In children’s books, one of the most frightening plot points is the loss of family. In The Land of Yesterday, Cecelia loses her brother, Celadon, in a freak accident. Her heartbroken mother follows Celadon to the Land of Yesterday, and then Cecelia’s father is cruelly imprisoned. Cecelia determines to rescue them all and restore her family — and at the same time works through her grief.
The Land of Yesterday is a horror-tinged fantasy novel. It is also a deeply symbol-laden book about death. Almost every image, almost every action in the book is symbolic; at times I wondered what middle-grade readers would make of the profusion of patterns, symbols, and foreshadowing (I found it a little heavy handed, personally). Readers who like ghost stories and children’s horror may enjoy this novel (particularly the character of Widdendream, the loving home that becomes a monster), but its greater value is in demonstrating a path through mourning and one’s ability to come through loss without losing oneself. In this respect The Land of Yesterday could be a valuable resource for teaching emotional resilience. Relatively early in the book, one of the characters offers Cecelia a piece of advice: “The only way to leave the Sea of Tears is to truly want to be in Today. Focus on where you wish to go, picture it clearly in your mind, and when you’re ready to leave, trust the sea to show you the way.” Late in the novel, Cecelia reiterates this wisdom: “All we can do is our best, learn from our mistakes and also from those we love. Then, when we’re ready, we can finally move beyond Yesterday and return to living in today.” Whether a reader is dealing with grief, another trauma, or just the everyday bumps and bruises of living, the lessons of Cecelia’s quest are vital, and a book can provide a gentle, unobtrusive way to learn them.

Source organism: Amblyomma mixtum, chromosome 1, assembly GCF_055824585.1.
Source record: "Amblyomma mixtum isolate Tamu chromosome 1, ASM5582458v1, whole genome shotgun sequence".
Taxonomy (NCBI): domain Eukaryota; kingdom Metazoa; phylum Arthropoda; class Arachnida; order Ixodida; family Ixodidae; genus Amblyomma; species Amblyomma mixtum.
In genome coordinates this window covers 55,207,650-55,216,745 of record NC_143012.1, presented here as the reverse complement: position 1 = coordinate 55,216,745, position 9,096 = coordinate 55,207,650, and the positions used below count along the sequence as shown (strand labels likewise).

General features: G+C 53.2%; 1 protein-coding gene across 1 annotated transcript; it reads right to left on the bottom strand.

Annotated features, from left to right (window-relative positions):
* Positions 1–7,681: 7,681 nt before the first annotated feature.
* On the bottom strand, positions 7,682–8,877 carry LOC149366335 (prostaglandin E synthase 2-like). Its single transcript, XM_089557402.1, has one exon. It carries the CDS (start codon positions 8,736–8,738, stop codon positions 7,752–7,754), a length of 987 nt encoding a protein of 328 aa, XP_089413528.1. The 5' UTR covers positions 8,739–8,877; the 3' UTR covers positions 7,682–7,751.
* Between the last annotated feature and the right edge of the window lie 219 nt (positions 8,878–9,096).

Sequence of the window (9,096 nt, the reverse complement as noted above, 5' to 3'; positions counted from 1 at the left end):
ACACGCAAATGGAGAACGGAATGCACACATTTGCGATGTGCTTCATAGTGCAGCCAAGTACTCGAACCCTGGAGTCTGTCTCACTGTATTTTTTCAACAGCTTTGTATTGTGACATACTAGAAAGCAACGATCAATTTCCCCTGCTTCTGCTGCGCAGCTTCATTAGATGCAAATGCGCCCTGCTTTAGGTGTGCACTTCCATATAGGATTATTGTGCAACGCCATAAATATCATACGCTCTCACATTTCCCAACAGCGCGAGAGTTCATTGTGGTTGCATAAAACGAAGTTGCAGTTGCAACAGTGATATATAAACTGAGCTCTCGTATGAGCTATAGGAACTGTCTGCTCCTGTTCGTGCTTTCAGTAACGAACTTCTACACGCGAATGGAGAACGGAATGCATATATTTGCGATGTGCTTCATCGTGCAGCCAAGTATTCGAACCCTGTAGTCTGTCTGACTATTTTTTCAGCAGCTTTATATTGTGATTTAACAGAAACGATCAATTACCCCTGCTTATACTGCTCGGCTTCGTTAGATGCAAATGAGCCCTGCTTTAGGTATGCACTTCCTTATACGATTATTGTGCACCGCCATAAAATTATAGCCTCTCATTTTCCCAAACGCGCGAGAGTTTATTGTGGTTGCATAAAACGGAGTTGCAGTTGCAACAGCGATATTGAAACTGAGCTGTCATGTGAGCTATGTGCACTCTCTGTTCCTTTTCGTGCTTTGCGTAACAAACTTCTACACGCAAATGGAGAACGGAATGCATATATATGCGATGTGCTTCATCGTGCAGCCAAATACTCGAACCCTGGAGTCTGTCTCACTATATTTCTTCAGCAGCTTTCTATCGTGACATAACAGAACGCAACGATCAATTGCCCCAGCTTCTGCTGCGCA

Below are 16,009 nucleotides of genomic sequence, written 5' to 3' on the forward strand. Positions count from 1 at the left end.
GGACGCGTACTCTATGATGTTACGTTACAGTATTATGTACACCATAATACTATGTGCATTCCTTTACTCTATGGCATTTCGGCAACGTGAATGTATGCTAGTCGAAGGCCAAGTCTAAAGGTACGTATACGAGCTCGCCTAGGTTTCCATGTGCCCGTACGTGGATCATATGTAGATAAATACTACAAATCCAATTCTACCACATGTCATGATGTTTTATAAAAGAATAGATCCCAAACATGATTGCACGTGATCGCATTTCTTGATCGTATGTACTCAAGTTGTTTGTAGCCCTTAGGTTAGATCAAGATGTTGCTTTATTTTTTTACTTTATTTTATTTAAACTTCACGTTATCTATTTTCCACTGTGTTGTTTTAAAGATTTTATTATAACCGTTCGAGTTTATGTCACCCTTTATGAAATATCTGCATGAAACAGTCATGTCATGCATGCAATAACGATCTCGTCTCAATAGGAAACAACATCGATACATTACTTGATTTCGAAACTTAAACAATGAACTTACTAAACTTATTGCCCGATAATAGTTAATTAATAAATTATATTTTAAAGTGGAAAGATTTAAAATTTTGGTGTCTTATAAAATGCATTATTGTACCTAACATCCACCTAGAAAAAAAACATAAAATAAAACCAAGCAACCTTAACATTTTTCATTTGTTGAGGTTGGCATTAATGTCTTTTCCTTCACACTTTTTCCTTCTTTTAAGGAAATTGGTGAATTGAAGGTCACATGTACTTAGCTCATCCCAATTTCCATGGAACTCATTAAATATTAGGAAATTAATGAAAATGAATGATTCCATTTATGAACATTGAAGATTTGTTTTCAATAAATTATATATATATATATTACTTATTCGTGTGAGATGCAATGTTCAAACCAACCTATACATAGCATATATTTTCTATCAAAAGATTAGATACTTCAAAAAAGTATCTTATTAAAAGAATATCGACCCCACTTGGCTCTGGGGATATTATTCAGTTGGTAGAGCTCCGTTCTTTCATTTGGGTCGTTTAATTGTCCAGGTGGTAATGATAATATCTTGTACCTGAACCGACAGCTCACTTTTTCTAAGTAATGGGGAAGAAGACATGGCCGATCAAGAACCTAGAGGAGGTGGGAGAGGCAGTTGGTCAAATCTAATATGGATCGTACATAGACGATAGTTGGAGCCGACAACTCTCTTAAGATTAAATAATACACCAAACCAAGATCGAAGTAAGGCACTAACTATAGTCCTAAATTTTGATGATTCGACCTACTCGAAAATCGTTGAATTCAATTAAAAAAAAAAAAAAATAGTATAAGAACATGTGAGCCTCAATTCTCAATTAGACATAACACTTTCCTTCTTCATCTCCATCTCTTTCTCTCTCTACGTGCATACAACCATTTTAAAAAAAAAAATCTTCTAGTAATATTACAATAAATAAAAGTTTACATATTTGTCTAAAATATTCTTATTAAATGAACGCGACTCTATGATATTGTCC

The Land of Yesterday is a quirky novel with much to offer a range of readers. It’s certainly not for every taste, but many readers will be rapt by its blue-haired protagonist and her complicated adventure.
This review was originally published in Resource Links, October 2018.